Before bringing head coach Jimmye Laycock to the podium at William and Mary football’s weekly media luncheon, and before Laycock and his players discussed their 24-7 win over Virginia Military Institute or their upcoming home opener against New Haven, the athletic department had a point of information for the attending members of the media: The Tribe’s second home game, two Saturdays from now against James Madison University, had already sold out.
But while everyone else may already have their sights set on Sept. 29, when the two CAA heavyweights will duke it out in a packed Zable Stadium, the Tribe itself is keeping a laser-like focus on its matchup with New Haven, a Division II team, in what could be labeled a potential “trap game.”
“Our goal is to go undefeated for the rest of the season, so we’re not overlooking anyone,” junior linebacker Jabrel Mines said. “We’re going to study film like we studied for UVa. We’re going to look at every run, every pass, and just run to the ball, make tackles and cause turnovers.”
It will be the first time the two schools meet, and, according to Laycock, it wasn’t deliberate.
“It was a situation where we had come up short on a game and we were tying to find somebody,” Laycock said. “One thing led to another and this is what we got.”
It would be easy to dismiss the game as a laugher-in-waiting, given that the Tribe is ranked fifth in the nation of Division I FCS teams, and New Haven is a Division II program, but nobody seems to have told the College.
“Looking at them on tape, they’re very athletic, they have good, sound schemes on both sides of the ball and they play very hard,” Laycock said. “It’s a solid team from what I see on film.”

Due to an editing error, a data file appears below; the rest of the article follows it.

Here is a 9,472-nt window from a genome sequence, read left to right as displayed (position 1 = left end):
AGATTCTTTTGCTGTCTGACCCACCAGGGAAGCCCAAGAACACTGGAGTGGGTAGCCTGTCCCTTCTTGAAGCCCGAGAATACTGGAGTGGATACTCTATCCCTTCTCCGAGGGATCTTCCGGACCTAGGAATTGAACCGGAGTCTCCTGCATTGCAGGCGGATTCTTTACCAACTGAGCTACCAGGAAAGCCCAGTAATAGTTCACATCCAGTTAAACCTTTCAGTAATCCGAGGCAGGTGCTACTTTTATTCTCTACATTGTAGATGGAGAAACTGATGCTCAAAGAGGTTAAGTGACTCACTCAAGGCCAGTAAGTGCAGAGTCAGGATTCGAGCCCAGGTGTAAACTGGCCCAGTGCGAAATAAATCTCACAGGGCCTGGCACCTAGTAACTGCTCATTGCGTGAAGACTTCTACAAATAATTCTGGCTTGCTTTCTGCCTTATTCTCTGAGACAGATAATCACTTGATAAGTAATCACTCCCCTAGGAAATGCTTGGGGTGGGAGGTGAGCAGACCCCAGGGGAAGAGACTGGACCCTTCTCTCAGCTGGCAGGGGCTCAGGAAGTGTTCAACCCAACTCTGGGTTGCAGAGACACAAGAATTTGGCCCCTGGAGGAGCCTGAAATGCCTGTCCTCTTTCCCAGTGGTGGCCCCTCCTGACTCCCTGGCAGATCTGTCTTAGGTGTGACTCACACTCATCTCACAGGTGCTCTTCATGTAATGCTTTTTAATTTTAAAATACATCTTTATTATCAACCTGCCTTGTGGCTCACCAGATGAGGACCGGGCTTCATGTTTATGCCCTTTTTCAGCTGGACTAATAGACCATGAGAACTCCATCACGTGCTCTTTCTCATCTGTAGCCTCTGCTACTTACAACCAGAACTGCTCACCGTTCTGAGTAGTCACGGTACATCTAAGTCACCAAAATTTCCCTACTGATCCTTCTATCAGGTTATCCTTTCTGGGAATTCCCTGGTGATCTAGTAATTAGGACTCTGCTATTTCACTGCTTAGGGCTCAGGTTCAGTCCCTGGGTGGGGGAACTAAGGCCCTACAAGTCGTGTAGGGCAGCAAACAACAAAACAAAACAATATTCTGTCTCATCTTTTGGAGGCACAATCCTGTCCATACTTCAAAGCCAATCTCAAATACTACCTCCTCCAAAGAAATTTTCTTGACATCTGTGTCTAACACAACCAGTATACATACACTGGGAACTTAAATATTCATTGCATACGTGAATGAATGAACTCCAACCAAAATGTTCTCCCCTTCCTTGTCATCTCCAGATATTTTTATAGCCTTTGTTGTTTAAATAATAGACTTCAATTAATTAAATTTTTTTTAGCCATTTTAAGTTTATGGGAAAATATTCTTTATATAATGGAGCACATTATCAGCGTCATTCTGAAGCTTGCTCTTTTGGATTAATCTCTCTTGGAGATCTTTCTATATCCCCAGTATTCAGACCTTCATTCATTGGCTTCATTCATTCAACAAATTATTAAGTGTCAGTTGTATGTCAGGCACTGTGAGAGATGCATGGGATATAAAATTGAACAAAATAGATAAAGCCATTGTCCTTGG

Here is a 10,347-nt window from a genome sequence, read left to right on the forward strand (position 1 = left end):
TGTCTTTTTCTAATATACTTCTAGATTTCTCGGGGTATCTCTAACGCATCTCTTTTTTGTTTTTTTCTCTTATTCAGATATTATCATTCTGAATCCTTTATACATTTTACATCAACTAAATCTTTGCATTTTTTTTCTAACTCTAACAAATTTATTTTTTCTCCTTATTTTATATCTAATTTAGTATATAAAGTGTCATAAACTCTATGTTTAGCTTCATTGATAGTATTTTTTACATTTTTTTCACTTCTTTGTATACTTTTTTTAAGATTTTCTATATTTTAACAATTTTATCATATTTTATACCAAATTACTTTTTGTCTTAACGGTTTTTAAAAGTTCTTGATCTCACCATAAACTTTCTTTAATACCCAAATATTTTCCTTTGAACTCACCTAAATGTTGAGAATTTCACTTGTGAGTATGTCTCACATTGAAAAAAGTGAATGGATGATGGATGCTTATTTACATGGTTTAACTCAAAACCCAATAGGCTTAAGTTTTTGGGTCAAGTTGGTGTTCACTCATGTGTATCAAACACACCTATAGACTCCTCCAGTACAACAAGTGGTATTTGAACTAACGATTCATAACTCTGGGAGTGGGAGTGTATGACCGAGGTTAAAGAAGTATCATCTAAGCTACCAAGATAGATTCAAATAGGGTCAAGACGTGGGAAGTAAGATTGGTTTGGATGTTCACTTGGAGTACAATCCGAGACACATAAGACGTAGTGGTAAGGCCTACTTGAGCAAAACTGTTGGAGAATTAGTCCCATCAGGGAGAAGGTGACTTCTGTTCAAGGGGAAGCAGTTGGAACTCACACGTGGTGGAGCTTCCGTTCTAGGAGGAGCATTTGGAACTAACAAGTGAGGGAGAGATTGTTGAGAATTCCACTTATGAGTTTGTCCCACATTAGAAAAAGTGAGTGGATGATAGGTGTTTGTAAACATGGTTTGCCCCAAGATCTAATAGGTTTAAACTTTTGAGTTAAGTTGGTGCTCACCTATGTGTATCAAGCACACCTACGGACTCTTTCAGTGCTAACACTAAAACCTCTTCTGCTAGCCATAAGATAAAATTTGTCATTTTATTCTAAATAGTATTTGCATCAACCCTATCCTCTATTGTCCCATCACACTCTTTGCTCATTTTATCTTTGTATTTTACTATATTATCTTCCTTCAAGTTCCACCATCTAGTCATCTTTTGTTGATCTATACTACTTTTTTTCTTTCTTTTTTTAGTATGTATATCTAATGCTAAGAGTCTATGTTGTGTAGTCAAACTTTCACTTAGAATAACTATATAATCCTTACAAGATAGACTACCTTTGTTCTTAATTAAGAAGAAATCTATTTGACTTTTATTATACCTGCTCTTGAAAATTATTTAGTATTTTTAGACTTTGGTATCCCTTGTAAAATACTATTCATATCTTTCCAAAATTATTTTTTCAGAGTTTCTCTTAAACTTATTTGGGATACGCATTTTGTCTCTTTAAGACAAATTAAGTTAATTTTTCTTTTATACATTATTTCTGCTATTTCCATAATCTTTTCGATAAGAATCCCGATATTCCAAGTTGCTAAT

The Chargers have also been successful, albeit in a lower division, in recent years, going 8-2 in 2010. The team is returning 21 of 22 starters from that 2010 season that saw the Chargers post a 5-0 record in road games, and is coming off two season-opening wins, the first against a Westchester team that fell by just 11 to the Tribe’s CAA-rival Delaware, and the second a 50-14 beatdown of St. Augustine.
And New Haven, like the Tribe, starts a quarterback who once played for a Division I FBS team. Ryan Osiecki, the junior signal-caller for the Chargers, began his career with Louisville before transferring to New Haven for his freshman season.
The Chargers’ stout rush offense (which has averaged more than 168 yards in its two games) will look to exploit the Tribe’s defense, a unit that has allowed 162.5 yards in its two contests with Virginia and VMI. And while the Tribe’s front four and linebackers should have a size advantage over New Haven’s offensive line, Mines understands that size isn’t everything.
“A lot of times when you get smaller linemen they pull a lot, they’re quick, they can cut you,” Mines said. “So it’s not so much a disadvantage, and with their experience and their offense being an unfamiliar team, you could say they almost have the advantage in that aspect.”
As for the College’s offense, a group that went MIA in the opener at Virginia, Laycock said the coaches have been trimming and simplifying the game plan, looking to augment the improvement of senior quarterback Mike Paulus, who played much better — going 11 of 20 for 141 yards —against the smaller, slower VMI defense than against ACC-rival UVa, when he went just five of 22 for 35 yards.
“Mike is still getting back in the routine of playing quarterback,” Laycock said. “The shoulder surgery and the missing spring practice and all that time off, there’s a lot of re-learning, and he’s working very, very hard.”
Offense, defense and special teams, though, acknowledge the unique challenge a game like the presents,
followed so closely by a marquee matchup between two of the nation’s premier programs.
“I don’t think that’s going to have an effect on us,” junior offensive lineman Mike Salazar said. “We’re extremely focused on what we have to get done. This week is the most important game of the season for us.”